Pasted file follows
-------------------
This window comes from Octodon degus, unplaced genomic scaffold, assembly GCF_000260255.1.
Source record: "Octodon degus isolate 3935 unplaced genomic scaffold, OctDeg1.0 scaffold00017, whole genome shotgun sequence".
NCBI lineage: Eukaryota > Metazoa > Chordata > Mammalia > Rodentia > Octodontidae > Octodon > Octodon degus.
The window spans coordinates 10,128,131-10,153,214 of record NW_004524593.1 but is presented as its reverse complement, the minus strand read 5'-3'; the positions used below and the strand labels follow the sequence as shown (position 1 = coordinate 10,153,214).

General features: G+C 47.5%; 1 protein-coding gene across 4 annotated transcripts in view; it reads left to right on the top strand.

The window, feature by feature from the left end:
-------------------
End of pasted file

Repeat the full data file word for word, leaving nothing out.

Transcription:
This window comes from Octodon degus, unplaced genomic scaffold, assembly GCF_000260255.1.
Source record: "Octodon degus isolate 3935 unplaced genomic scaffold, OctDeg1.0 scaffold00017, whole genome shotgun sequence".
NCBI lineage: Eukaryota > Metazoa > Chordata > Mammalia > Rodentia > Octodontidae > Octodon > Octodon degus.
The window spans coordinates 10,128,131-10,153,214 of record NW_004524593.1 but is presented as its reverse complement, the minus strand read 5'-3'; the positions used below and the strand labels follow the sequence as shown (position 1 = coordinate 10,153,214).

General features: G+C 47.5%; 1 protein-coding gene across 4 annotated transcripts in view; it reads left to right on the top strand.

The window, feature by feature from the left end: